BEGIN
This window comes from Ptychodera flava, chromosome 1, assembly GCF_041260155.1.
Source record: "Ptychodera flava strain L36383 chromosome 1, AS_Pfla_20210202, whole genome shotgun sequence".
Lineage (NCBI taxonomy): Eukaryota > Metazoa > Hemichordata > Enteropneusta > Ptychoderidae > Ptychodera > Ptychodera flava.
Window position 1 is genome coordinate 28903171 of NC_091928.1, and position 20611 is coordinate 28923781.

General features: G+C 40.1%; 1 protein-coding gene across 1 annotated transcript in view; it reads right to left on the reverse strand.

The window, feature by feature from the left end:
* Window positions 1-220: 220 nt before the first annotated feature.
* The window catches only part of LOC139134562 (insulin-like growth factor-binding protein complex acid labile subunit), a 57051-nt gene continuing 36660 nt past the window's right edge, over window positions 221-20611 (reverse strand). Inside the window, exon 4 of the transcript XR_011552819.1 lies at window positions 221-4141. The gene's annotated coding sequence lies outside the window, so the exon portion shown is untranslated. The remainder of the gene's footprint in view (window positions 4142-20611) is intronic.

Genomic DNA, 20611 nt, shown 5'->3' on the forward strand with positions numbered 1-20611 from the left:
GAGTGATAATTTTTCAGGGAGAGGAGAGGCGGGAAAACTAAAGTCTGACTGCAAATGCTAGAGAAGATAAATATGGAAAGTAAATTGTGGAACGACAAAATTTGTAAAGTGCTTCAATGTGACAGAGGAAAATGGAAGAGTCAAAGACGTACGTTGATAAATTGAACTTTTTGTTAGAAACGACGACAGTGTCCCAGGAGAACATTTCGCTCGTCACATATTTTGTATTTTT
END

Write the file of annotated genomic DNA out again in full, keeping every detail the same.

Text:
This window comes from Ptychodera flava, chromosome 1, assembly GCF_041260155.1.
Source record: "Ptychodera flava strain L36383 chromosome 1, AS_Pfla_20210202, whole genome shotgun sequence".
Lineage (NCBI taxonomy): Eukaryota > Metazoa > Hemichordata > Enteropneusta > Ptychoderidae > Ptychodera > Ptychodera flava.
Window position 1 is genome coordinate 28903171 of NC_091928.1, and position 20611 is coordinate 28923781.

General features: G+C 40.1%; 1 protein-coding gene across 1 annotated transcript in view; it reads right to left on the reverse strand.

The window, feature by feature from the left end:
* Window positions 1-220: 220 nt before the first annotated feature.
* The window catches only part of LOC139134562 (insulin-like growth factor-binding protein complex acid labile subunit), a 57051-nt gene continuing 36660 nt past the window's right edge, over window positions 221-20611 (reverse strand). Inside the window, exon 4 of the transcript XR_011552819.1 lies at window positions 221-4141. The gene's annotated coding sequence lies outside the window, so the exon portion shown is untranslated. The remainder of the gene's footprint in view (window positions 4142-20611) is intronic.

Genomic DNA, 20611 nt, shown 5'->3' on the forward strand with positions numbered 1-20611 from the left:
GAGTGATAATTTTTCAGGGAGAGGAGAGGCGGGAAAACTAAAGTCTGACTGCAAATGCTAGAGAAGATAAATATGGAAAGTAAATTGTGGAACGACAAAATTTGTAAAGTGCTTCAATGTGACAGAGGAAAATGGAAGAGTCAAAGACGTACGTTGATAAATTGAACTTTTTGTTAGAAACGACGACAGTGTCCCAGGAGAACATTTCGCTCGTCACATATTTTGTATTTTT